Ultrasound heart imaging technique.


An echocardiogram (echo) uses high frequency sound waves (ultrasound) to make pictures of your heart. The test is also called echocardiography or diagnostic cardiac ultrasound.

The types of echocardiograms are:

  • Transthoracic echocardiography
  • Stress echocardiography
  • Transesophageal echocardiography
  • Three-dimensional (3D) echocardiography

An echo test can allow your health care team to look at your heart’s structure and check how well your heart functions. The test helps your health care team find out:

  • The size and shape of your heart, and the size, thickness and movement of your heart’s walls.
  • How your heart moves during heartbeats.
  • The heart’s pumping strength.
  • If the heart valvesare working correctly.
  • If blood is leaking backwards through your heart valves (regurgitation).
  • If the heart valves are too narrow (stenosis).
  • If a tumor or infectious growth is around your heart valves.

The test also will help your health care team find out if you have:

  • Problems with the outer lining of your heart (the pericardium).
  • Problems with the large blood vessels that enter and leave the heart.
  • Blood clots in the chambers of your heart.
  • Abnormal holes between the chambers of the heart.

What are the risks has no side effects

Echocardiograms, also known as heart ultrasounds, are typically non-invasive and require minimal preparation. However, specific instructions may vary, and it’s essential to follow any guidelines provided by your healthcare provider or the imaging facility. Here are some general considerations for preparing for an echocardiogram:

  1. Clothing: Wear comfortable clothing. You may be asked to remove clothing from the upper body, so it’s helpful to wear a shirt that is easy to take off.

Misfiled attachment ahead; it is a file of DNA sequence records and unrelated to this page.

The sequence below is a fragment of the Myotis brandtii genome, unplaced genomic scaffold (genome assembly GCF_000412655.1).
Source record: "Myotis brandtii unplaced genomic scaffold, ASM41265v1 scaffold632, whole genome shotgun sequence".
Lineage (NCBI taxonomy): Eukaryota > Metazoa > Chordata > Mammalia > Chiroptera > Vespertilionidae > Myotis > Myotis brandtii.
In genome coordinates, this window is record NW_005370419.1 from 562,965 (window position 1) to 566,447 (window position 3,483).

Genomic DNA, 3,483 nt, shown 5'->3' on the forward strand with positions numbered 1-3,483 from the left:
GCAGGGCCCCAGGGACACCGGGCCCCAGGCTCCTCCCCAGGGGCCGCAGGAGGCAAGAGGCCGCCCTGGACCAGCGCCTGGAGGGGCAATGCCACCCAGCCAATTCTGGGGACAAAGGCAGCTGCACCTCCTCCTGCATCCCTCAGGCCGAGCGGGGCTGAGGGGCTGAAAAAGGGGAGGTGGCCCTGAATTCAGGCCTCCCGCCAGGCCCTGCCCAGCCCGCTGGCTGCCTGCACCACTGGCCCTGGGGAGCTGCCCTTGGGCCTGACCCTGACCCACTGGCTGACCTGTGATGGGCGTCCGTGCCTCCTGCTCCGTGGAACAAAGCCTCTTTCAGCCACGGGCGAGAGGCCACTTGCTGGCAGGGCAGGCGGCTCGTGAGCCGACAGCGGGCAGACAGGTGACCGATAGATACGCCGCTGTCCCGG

2. Avoiding Lotions or Oils: Refrain from applying lotions or oils to your chest on the day of the echocardiogram, as they can interfere with the ultrasound imaging.

  3. Eating and Drinking: In most cases, there is no need to fast before an echocardiogram. You can eat and drink as usual.

  4. Medications: Continue taking your prescribed medications unless instructed otherwise by your healthcare provider. If there are specific instructions regarding medications, discuss them with your healthcare provider beforehand.

  5. Inform the Technologist: Inform the echocardiography technologist about any medical conditions, allergies, or medications you are taking.

  6. Follow Any Special Instructions: Your healthcare provider or the imaging facility may provide specific instructions based on your individual case. Follow any additional guidelines they provide.

It’s important to note that echocardiograms are generally safe and well-tolerated. They involve the use of ultrasound waves to create images of the heart, allowing healthcare providers to assess the structure and function of the heart chambers, valves, and blood flow.

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